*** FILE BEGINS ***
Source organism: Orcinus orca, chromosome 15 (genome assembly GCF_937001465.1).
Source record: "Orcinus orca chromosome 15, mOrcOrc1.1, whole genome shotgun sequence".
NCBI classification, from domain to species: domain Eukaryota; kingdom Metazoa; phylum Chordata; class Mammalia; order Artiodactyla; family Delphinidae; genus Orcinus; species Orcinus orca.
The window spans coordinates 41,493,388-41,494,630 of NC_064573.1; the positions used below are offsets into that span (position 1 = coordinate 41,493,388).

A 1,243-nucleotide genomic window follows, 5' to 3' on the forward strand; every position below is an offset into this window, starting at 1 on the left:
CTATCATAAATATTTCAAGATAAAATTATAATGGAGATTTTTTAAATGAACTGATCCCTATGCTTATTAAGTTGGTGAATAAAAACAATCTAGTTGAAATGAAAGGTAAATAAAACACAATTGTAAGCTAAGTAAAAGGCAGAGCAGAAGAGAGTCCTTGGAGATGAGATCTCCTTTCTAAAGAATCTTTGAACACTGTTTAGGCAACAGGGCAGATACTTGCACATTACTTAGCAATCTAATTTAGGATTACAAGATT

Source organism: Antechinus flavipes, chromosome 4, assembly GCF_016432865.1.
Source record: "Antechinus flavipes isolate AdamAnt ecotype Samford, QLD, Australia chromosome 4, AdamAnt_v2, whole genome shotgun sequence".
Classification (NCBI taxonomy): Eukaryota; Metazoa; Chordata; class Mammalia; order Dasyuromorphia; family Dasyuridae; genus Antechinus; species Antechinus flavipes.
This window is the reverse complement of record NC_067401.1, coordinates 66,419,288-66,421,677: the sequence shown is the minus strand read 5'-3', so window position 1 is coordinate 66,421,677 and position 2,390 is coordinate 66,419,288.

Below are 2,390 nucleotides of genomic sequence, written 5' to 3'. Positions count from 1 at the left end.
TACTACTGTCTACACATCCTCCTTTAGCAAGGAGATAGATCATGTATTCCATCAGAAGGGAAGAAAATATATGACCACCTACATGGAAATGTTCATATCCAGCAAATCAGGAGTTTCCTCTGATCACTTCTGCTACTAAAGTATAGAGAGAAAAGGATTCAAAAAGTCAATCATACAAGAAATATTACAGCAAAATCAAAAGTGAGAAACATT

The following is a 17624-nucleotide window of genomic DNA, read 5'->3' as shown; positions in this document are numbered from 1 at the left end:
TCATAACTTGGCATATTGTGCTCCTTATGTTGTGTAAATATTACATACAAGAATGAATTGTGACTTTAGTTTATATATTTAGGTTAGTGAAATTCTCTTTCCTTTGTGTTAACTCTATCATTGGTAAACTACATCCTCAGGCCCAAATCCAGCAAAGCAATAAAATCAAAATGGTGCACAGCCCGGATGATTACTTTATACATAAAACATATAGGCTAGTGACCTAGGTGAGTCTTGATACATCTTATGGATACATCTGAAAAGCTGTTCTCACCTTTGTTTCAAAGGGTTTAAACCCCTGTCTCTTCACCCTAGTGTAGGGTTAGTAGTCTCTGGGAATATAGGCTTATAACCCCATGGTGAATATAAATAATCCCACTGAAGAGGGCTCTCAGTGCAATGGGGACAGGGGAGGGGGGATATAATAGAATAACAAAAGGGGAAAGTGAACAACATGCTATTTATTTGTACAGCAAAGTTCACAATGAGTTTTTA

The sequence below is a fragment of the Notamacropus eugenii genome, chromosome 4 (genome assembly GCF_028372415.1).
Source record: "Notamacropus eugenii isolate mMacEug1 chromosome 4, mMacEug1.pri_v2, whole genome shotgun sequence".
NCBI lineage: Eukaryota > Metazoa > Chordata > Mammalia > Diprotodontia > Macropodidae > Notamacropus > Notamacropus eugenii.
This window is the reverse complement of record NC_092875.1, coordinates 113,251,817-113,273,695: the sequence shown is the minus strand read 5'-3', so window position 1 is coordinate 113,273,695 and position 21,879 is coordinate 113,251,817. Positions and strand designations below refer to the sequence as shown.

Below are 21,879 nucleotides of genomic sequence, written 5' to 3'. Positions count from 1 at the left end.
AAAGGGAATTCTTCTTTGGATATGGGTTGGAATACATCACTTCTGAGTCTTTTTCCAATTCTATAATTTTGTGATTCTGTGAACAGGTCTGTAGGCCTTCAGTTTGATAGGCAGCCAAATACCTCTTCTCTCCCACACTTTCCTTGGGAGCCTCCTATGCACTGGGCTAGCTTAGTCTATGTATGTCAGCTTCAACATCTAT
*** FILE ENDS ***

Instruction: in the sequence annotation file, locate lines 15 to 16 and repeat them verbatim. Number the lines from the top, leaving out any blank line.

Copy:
The sequence below is a fragment of the Notamacropus eugenii genome, chromosome 4 (genome assembly GCF_028372415.1).
Source record: "Notamacropus eugenii isolate mMacEug1 chromosome 4, mMacEug1.pri_v2, whole genome shotgun sequence".